I've been trying to use a combination of a set and breaking each string apart using a StringTokenizer. It just seems to me that somewhere someone has already done this trickery. After all, directory structures are sorted somehow. Thanks for the help.
Frank Carver
Sheriff

Joined: Jan 07, 1999
Posts: 6920
It looks to me as if these "paths" are just strings, sorted in their natural order. Here's a test program I wrote to demonstrate:

Is there something I'm missing, or is it really this simple?


Read about me at frankcarver.me ~ Raspberry Alpha Omega ~ Frank's Punchbarrel Blog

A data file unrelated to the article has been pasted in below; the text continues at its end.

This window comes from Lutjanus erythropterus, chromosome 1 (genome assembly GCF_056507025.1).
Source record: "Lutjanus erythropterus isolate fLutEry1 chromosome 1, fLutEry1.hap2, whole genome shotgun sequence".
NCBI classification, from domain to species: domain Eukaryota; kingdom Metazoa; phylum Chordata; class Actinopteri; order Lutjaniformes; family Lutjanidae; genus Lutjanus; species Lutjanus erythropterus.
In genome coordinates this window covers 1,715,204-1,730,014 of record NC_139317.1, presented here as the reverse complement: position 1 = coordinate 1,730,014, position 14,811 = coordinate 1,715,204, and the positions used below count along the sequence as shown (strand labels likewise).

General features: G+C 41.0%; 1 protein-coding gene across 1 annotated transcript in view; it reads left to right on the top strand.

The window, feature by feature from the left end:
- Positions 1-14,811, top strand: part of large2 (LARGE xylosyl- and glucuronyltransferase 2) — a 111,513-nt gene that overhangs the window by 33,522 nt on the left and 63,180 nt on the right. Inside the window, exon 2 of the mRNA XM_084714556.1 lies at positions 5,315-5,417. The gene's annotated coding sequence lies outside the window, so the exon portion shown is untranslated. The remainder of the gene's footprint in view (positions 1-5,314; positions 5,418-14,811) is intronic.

David Shepherd
Ranch Hand

Joined: Mar 02, 2001
Posts: 35
It comes close but no cigar. If you run the code above you do not always obtain the pattern I listed in my first posting.
I tried sorting using a set and then using an array.sort. I think these basically do the same thing so that did not quit get me anywhere. I have seen examples of a binary tree sort that come closest to what I need but have not seen a lot of Java code fo such a sort. I was hoping I could just use a JTree to sort the info as a cheat. Any good web resources for Java sort algorithms?
Frank Carver
Sheriff

Joined: Jan 07, 1999
Posts: 6920
I'm puzzled now. Can you give an example of a "wrong" ordering output from the code above, it always gives the same output for me. There's obviously some subtlety in the problem that I'm missing.